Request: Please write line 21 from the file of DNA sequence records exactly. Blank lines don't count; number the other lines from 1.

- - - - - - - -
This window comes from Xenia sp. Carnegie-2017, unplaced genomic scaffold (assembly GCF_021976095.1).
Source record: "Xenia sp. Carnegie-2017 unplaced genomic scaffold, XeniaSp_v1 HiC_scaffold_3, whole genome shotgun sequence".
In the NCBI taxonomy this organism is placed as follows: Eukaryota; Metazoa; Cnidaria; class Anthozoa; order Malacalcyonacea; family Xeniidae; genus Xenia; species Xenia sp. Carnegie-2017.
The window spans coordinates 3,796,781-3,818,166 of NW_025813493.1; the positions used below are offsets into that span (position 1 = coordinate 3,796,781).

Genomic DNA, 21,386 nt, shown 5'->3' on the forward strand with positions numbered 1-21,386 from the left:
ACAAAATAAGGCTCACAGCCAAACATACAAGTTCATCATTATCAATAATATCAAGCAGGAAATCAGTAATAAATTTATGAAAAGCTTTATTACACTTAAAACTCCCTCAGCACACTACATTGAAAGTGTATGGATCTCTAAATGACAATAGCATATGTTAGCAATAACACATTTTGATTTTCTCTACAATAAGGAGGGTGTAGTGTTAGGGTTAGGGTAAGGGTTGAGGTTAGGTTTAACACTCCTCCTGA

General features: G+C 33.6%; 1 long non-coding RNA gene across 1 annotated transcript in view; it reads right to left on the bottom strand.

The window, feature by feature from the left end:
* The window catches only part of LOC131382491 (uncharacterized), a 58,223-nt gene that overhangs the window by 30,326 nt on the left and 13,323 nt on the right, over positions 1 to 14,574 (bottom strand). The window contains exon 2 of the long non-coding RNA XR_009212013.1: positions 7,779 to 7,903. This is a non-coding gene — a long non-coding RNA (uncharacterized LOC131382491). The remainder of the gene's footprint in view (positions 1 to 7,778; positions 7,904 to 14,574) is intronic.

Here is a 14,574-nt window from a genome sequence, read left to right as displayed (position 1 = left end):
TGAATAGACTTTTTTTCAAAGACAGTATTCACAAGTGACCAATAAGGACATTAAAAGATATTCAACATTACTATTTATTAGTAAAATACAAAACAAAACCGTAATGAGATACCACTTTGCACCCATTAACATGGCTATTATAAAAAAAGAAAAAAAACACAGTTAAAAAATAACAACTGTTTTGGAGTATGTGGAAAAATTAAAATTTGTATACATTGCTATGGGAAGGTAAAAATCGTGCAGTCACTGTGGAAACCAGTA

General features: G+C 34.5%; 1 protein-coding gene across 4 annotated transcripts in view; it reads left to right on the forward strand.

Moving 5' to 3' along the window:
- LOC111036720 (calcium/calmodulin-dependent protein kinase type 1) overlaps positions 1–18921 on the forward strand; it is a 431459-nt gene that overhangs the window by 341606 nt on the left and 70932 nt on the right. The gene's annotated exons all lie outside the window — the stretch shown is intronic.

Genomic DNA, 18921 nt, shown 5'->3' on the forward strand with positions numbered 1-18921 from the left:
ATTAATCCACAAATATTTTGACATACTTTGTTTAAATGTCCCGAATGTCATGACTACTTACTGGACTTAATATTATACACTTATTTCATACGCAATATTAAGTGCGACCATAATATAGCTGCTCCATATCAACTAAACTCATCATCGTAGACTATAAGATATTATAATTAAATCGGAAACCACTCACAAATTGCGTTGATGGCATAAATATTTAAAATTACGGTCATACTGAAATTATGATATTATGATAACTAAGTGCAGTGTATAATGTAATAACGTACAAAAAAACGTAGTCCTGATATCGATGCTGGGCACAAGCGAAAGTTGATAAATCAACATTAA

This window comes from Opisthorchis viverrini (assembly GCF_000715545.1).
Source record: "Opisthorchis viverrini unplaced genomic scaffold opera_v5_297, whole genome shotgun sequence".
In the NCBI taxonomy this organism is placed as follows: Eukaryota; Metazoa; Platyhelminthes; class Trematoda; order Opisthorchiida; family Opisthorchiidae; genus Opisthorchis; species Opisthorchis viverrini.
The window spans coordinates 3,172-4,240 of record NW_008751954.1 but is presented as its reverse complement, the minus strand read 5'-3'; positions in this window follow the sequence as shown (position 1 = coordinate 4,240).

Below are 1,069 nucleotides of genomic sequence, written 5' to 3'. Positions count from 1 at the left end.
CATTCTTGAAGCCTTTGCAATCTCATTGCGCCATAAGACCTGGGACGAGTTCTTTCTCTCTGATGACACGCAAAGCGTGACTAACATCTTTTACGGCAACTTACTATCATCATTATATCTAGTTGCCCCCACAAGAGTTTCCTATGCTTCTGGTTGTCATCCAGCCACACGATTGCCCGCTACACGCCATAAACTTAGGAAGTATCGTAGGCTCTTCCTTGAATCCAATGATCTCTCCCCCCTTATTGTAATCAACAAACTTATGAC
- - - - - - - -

Below are 1,069 nucleotides of genomic sequence, written 5' to 3'. Positions count from 1 at the left end.